Syringes, insulin pens, and insulin pumps all serve the same purpose: to deliver insulin to a person with type 1 diabetes, who does not produce insulin on his or her own.
To stay alive, people with type 1 diabetes must inject insulin many times a day. The exact number of injections varies from person to person. Insulin injections typically occur at regularly scheduled times during the day. Syringes or insulin pens are both used for injections, but both essentially do the same thing. Some people find the pen to be more convenient when they only need a single kind of insulin. Some children also find the pen needles more comfortable than the syringe needles. The age at which children are able to administer their own injections varies. After working through the initial trauma of being diagnosed with type 1 diabetes, however, most children eventually inject their own insulin.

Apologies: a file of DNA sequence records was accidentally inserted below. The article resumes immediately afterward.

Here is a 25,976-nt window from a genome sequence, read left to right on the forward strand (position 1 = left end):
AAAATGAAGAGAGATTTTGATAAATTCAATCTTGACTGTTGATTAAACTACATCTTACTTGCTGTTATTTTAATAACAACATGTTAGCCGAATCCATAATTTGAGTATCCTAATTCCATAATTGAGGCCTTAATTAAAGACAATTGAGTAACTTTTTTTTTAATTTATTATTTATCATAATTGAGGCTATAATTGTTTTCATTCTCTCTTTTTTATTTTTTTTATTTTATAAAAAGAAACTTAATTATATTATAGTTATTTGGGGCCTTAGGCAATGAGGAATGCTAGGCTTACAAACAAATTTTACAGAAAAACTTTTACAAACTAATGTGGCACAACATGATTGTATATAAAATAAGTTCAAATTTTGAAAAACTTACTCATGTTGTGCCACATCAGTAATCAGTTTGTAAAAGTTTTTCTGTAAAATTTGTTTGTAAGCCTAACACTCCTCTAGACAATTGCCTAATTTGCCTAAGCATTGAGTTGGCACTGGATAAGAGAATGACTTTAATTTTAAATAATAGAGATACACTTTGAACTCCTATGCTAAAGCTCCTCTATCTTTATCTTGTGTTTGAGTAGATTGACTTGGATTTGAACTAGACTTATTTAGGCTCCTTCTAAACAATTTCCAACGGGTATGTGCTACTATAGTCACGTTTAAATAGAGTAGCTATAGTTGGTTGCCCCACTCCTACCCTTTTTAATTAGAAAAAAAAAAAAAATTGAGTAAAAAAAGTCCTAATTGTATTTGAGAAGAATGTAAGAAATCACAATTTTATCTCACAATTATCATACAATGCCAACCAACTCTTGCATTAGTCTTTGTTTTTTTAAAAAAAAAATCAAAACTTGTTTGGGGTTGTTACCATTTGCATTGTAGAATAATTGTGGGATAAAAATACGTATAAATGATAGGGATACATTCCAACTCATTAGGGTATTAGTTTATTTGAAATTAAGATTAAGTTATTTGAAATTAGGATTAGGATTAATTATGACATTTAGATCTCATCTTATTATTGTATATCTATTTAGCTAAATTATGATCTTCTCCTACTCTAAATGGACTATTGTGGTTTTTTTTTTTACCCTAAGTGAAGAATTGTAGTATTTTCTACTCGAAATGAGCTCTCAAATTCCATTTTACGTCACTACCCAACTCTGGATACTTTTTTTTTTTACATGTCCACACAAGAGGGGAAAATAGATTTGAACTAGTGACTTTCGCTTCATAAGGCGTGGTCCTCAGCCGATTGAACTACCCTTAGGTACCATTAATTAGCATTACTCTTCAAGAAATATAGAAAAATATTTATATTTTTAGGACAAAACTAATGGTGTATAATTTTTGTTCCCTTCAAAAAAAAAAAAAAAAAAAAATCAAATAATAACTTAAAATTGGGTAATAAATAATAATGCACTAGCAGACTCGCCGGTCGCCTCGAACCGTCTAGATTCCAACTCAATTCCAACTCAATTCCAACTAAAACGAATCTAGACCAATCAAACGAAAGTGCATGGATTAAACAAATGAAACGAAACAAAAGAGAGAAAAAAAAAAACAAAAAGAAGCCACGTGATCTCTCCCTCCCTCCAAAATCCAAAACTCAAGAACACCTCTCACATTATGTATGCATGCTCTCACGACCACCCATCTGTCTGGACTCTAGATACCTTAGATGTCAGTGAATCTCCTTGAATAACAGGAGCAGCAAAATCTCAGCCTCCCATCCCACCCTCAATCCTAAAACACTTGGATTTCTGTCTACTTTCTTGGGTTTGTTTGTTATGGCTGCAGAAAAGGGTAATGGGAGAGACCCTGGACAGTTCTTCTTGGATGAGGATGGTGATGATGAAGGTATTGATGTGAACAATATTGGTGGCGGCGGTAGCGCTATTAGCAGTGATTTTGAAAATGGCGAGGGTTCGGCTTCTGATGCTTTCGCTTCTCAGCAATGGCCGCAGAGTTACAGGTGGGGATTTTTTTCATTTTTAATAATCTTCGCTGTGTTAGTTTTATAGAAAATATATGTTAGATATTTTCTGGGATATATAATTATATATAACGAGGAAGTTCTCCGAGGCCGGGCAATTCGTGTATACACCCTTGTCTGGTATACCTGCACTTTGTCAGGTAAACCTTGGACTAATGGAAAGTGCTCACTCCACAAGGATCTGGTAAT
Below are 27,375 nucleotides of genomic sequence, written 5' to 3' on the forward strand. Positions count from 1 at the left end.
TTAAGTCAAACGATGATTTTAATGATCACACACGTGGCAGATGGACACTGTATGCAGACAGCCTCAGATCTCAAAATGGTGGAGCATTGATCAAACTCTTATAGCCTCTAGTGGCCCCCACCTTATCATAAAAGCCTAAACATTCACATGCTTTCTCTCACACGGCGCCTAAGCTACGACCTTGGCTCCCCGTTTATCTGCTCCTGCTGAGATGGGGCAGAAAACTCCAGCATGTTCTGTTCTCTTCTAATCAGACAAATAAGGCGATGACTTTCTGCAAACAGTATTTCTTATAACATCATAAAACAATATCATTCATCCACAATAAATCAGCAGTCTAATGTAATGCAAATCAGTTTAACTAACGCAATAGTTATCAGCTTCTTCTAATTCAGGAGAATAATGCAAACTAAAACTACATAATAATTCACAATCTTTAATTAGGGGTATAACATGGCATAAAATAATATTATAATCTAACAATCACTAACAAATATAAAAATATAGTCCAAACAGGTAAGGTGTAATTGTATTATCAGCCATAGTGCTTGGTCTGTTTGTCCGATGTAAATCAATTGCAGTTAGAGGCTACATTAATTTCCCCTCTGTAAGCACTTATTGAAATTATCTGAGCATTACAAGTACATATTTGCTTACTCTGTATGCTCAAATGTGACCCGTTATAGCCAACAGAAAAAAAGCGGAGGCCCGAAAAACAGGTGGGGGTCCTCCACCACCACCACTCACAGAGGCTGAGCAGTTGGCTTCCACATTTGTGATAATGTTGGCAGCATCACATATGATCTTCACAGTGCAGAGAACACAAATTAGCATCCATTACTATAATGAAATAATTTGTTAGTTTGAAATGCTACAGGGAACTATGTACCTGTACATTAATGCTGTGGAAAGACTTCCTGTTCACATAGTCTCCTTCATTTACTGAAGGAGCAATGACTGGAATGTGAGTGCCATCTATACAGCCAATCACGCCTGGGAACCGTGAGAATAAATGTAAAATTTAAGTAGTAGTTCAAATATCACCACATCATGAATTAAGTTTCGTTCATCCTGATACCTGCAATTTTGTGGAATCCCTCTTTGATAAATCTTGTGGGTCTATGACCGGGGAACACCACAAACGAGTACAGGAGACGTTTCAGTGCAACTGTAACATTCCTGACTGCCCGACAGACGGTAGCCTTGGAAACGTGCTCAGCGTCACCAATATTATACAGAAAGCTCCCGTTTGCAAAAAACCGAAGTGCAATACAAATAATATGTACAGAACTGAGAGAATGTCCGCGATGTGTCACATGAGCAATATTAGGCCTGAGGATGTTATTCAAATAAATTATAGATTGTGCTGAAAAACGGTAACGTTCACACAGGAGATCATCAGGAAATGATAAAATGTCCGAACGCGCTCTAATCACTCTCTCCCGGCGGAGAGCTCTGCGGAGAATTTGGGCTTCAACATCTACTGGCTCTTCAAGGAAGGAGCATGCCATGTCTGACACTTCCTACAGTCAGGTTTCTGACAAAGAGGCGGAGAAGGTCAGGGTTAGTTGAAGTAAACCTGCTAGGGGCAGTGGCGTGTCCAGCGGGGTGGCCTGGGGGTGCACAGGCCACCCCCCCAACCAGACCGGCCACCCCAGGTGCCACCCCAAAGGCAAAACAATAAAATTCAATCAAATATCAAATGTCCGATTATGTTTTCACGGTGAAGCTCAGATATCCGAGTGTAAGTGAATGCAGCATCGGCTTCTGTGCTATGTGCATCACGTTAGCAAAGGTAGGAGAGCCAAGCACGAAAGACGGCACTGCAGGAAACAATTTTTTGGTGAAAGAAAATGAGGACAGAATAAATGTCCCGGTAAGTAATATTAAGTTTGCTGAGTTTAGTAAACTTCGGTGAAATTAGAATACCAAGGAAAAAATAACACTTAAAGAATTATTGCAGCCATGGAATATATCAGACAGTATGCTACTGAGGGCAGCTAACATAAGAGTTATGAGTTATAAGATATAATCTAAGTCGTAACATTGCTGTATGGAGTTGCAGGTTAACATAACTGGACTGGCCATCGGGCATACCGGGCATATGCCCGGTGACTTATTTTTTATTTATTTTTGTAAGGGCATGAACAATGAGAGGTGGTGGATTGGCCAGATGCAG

An alternative to insulin injections is the insulin pump. The pump is a computerized device, about the size of a beeper or pager, often worn on a belt or in a pocket. The pump delivers a continuous low (basal) dose of insulin through a cannula (a flexible plastic tube), which attaches to the body through a small needle inserted into the skin. The cannula is taped in place and the needle is removed. Common insertion sites on the body include the thighs, buttocks, upper arms, and other areas with fatty tissue.
When a person wearing a pump eats, he or she pushes a button on the pump to deliver an extra amount of insulin called a bolus.
The advantages of the pump include:
<li>Greater flexibility with meals, exercise, and daily schedule</li>
<li>Improved physical and psychological well-being</li>
<li>Smoother control of blood glucose levels</li>
The disadvantages of the pump include:
<li>Risk of infection</li>
<li>More frequent hypoglycemia (low blood sugars)</li>
<li>Ketosis and ketoacidosis (risk of very high blood sugars)</li>
<li>Constant physical reminder of diabetes</li>
A person with type 1 diabetes who uses an insulin pump may need to test his or her blood sugar more frequently.
Choosing an insulin delivery method is a personal decision for a person with type 1 diabetes, made by the individual, family (if a child), and medical provider. The same method may not be the right choice for everyone.
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